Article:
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Q&A with Alon Chen, co-founder, Tastewise

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The co-founder of artificial intelligence-driven foodservice insights platform speaks to Tina Nielsen about helping operators tap into unmet demands

Tastewise, an artificial intelligence-powered food intelligence platform that brings the power of data to the art of making and marketing food, was founded by alongside Chen and Eyal Gaon. The platform analyses billions of food data points, including 1 billion food photos shared every month, 153,000 restaurant menus across the US and over 1 million online recipes, providing real-time insights for restaurants, hospitality groups, and food brands.

It allows users to type pizza into the search function and discover that broccoli is rising as a topping by 97% year on year. “If you search for pizza trends in New York City, you will see that Nutella pizza has risen more than 500% in the past year – and should probably be added to restaurants’ dessert menus,” explains Chen.

The idea for Tastewise began because of Chen’s family’s WhatsApp group. “My family gathers together for Friday night dinner, and before each meal, my mother always asks us, ‘What are your new dietary requirements this week?’  I realised that if my own family couldn’t keep track of each other’s diets, restaurants and food brands must have a much harder time keeping up with food trends,” he says. “Eyal and I began speaking with executives in the food industry and found that that consumers’ hyper culinary consciousness generates great challenges and great opportunities, too. It’s tough to keep up.”

What makes Tastewise different from other similar platforms?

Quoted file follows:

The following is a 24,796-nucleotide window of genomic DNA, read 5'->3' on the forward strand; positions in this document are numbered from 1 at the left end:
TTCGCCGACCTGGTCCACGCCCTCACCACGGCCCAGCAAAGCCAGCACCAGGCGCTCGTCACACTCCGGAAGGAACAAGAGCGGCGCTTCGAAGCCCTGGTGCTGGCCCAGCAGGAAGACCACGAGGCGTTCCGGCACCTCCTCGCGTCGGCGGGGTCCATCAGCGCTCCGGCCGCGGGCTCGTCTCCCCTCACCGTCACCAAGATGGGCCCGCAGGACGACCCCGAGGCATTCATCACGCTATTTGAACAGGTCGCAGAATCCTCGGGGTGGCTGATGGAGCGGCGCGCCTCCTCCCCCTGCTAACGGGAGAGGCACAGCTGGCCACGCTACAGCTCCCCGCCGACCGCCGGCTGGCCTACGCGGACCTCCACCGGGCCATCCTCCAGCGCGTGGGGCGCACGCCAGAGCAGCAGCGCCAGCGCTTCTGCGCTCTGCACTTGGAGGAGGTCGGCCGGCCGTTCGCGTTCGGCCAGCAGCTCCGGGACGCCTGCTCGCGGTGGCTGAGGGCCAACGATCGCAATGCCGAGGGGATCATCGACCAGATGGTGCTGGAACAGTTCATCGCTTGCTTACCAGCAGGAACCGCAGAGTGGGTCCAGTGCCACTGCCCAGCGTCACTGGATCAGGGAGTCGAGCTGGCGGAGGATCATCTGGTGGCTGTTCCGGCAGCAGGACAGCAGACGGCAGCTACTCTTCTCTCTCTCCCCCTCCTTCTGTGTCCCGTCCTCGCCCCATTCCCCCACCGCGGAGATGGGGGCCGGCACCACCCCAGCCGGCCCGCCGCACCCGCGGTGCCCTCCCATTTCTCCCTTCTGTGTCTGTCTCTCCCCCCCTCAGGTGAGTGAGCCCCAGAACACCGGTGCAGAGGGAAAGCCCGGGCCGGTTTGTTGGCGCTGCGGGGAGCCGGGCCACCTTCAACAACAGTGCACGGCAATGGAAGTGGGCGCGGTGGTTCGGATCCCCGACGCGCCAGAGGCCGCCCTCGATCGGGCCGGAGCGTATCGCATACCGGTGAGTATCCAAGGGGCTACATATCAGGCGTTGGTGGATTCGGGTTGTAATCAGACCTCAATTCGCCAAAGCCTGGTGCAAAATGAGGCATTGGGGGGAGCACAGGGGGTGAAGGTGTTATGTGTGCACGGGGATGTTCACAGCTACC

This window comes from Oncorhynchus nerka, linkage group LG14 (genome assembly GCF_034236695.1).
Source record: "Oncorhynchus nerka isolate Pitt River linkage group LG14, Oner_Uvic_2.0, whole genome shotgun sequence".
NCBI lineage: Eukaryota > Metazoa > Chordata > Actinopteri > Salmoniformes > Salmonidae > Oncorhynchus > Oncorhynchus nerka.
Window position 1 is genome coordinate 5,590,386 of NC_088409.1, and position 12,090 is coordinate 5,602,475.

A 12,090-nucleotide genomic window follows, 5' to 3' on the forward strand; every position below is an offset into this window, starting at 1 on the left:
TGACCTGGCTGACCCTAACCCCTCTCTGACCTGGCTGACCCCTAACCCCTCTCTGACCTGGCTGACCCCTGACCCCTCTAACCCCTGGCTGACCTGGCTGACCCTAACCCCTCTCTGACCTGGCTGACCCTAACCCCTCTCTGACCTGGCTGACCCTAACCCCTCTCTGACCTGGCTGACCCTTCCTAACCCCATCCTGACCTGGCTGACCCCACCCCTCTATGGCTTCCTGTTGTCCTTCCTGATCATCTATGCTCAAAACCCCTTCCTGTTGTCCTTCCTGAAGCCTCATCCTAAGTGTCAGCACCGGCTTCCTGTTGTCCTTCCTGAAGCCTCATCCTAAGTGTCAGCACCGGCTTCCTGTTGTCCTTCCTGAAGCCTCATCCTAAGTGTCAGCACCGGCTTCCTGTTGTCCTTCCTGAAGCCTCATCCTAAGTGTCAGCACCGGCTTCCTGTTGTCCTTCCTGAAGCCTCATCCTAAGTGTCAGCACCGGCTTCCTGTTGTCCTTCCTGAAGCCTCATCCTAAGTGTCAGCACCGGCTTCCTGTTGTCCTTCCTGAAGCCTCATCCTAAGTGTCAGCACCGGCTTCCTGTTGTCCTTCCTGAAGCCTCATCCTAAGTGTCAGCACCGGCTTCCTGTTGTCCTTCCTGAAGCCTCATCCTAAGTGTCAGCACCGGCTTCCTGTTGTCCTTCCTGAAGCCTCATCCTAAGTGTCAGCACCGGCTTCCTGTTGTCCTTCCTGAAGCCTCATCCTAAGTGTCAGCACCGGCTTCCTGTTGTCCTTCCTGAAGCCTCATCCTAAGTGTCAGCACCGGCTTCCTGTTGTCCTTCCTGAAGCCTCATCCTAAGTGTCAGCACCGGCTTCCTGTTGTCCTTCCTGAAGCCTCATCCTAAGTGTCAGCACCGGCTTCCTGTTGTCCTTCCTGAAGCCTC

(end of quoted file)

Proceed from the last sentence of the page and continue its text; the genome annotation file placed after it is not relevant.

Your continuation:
We currently analyse the largest data set of menus in the US, tracking more than 153,000 menus, which are updated on a weekly basis. We’re also excited to introduce home cooking analytics, tracking more than 1 million recipes, as well as which recipes are currently used for a specific dish – reflecting changing cooking habits.

We’re also the first data and analytics platform for the food industry that offers a freemium plan, which gives everyone access to certain insights for free. Our premium plan includes a monthly subscription. This approach enables small businesses — from a single-location pizzeria to a new artisan food brand — to fuel their products and services with data.

How reliable are trends picked up from social media?

As consumers are changing what they eat and why they eat it faster than ever before, social media is a meaningful data source for finding the fastest rising trends. Early discovery of trends from a structured and advanced analysis of the conversation online allows us to pinpoint the next trend before it becomes mainstream or noticed in more traditional sources such as menus or surveys. Zhoug, which is a rising Yemenite spicy condiment, for instance, has grown 130% year over year in the social conversation and has seen a 3.5% increase in menus in the past six months alone.